I like the old party game, “Telephone.” I think it teaches a lot about human communication, listening skills and psychology. Almost always, the message originally whispered into the first player’s ear becomes mangled beyond recognition by the time it reaches the final participant. And even though the communique in fact may’ve been materially distorted early in the chain, it’s usually the last in line who’s blamed for screwing up the transmission. Having played a round yesterday, I can attest to each of those factors.
The wife and I have a couple of houseguests this week. With schools closed for spring vacation, Sophia’s sister shipped her ten-year-old twins to Georgia for a visit with their grandparents, aunts and uncles. We’re all trying to keep the kids entertained during their stay.
As for “telephone,” Sophia conveyed certain information to me yesterday morning, advising: “My parents’ neighbors are throwing a birthday party for their daughter, and they were nice enough to invite Renata and Carlo. But I already made plans to take Renata to the outlet stores today, so Carlo’s the only one going. You’ll have to take him, Richard.”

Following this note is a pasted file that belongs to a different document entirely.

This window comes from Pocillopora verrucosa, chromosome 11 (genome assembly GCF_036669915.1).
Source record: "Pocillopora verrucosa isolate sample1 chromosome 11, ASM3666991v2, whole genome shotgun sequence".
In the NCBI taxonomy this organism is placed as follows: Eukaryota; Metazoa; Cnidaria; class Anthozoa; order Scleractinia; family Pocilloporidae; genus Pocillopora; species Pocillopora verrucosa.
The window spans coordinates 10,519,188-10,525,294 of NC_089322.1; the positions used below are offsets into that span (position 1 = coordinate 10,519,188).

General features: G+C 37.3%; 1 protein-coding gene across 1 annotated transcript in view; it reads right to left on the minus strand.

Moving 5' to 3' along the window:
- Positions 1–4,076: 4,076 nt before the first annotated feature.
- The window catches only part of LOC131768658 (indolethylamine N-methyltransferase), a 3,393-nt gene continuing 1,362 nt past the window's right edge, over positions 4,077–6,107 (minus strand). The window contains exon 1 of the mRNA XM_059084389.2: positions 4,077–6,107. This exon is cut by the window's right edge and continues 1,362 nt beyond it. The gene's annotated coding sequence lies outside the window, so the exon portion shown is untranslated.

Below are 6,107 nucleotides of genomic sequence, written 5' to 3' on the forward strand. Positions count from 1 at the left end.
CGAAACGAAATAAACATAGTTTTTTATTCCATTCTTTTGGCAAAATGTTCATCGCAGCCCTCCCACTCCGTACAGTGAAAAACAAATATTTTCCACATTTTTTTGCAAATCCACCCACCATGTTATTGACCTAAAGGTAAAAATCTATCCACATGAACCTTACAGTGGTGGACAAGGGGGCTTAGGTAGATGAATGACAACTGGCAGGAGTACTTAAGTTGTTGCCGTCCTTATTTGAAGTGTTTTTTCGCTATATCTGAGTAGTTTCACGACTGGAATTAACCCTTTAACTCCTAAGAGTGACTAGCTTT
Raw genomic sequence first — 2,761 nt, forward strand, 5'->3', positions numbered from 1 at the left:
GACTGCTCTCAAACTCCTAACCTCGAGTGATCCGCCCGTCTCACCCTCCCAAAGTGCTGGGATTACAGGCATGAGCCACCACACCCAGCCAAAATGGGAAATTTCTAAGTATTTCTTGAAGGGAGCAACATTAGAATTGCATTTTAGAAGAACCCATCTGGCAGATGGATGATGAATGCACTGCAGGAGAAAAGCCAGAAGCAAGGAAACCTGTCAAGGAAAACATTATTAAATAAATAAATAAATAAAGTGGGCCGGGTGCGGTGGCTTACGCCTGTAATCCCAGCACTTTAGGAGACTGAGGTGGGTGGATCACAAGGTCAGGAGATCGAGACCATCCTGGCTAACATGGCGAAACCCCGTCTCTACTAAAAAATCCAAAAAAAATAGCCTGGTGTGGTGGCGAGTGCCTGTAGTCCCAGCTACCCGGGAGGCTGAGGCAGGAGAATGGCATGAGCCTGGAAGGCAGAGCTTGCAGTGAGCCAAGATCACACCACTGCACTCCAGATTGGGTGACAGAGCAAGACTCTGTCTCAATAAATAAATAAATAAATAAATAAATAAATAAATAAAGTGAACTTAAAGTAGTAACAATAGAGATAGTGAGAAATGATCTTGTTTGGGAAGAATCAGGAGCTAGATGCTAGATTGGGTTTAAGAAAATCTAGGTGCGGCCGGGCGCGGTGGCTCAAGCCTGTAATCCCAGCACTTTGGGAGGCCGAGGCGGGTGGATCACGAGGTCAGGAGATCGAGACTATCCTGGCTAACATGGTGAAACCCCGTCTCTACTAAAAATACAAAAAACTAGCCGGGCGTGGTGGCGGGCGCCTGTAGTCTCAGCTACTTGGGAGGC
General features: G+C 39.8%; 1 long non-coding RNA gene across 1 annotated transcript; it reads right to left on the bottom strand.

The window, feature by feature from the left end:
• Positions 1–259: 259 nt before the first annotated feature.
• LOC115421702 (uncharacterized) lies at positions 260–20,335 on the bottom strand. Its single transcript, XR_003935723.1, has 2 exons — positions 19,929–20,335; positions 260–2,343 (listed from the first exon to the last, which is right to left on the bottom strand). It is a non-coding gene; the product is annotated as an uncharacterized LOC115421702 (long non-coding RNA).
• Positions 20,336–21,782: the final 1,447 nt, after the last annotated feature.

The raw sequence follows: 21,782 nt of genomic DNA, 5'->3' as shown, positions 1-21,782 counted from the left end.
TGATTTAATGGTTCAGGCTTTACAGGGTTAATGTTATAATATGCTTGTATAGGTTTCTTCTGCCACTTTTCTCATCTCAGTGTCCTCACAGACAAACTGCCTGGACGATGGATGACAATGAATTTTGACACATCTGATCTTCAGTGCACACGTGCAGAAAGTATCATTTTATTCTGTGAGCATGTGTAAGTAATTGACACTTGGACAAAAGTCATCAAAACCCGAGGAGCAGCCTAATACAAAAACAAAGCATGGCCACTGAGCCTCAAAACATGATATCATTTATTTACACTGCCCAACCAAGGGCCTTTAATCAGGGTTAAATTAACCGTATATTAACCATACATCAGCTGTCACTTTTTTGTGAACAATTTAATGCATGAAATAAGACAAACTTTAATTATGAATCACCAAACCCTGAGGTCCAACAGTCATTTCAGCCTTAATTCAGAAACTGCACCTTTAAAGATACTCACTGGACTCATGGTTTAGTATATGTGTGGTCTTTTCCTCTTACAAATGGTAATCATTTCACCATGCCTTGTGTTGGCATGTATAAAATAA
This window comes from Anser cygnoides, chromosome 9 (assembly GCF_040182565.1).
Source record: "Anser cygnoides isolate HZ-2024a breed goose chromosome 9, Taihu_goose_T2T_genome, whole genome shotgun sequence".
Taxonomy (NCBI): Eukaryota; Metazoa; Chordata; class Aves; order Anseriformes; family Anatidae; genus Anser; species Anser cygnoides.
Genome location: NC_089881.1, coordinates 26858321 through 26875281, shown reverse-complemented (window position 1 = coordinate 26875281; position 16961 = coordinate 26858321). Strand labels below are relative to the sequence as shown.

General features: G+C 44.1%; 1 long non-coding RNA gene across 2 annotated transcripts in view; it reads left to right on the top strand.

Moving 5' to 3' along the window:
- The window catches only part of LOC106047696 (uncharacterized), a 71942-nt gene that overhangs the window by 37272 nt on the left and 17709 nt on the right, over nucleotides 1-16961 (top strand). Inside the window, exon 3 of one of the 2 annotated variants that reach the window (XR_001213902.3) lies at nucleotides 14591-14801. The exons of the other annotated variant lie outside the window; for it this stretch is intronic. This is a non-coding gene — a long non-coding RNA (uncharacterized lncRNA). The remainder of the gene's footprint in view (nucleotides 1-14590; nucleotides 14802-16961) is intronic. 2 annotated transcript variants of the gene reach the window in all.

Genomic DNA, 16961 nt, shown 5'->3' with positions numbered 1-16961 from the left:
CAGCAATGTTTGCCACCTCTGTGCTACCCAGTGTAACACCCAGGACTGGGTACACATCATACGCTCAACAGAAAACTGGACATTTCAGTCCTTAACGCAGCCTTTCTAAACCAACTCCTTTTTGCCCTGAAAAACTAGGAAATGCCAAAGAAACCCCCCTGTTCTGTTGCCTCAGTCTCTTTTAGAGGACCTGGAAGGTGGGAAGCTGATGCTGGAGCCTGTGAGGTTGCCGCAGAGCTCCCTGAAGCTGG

Having no pressing engagements elsewhere, I couldn’t offer a valid refusal. Carlo and I consequently spent much of the afternoon at the shindig, despite an all-too-obvious disconnect between the original party invitation and the version ultimately reaching my ears.
Getting blamed for the mixup by Sophia’s sister last night stoked my burning desire to piece together all the broken links in the communication chain. Working from last to first, I discovered that the words spoken to my wife by her sister-in-law differed in one slight respect from those the Mrs. had passed on to me. Specifically, Gina only told Sophia that the neighbors had invited Renata to the birthday party.
My father-in-law, in turn, insists he never informed Gina that the neighbors’ gathering would be a children’s birthday party. Vito claims he simply passed on the news that 9 to 15 year old girls had been invited over to talk and play games.
From the mother who hosted yesterday’s soiree, I learned that my father-in-law had omitted significant details from his rendition of the message she’d conveyed to him, whilst chatting at their mailboxes the other day. The woman’s actual communique invited his visiting granddaughter to a “menarche party” celebrating her daughter’s first menstruation. As she’d specifically advised Vito, the party would feature themed decorations and interactive games teaching girls about the physical changes of puberty, the process of menstruation, and female hygiene.
To be honest, neither Carlo nor I much enjoyed the menarche party’s discussions on the female reproductive system and the ins and outs of menstruation. And even the admittedly entertaining “pin the ovaries” and “puberty marshmallow” games seemed small consolation for the psychological scarring we both endured.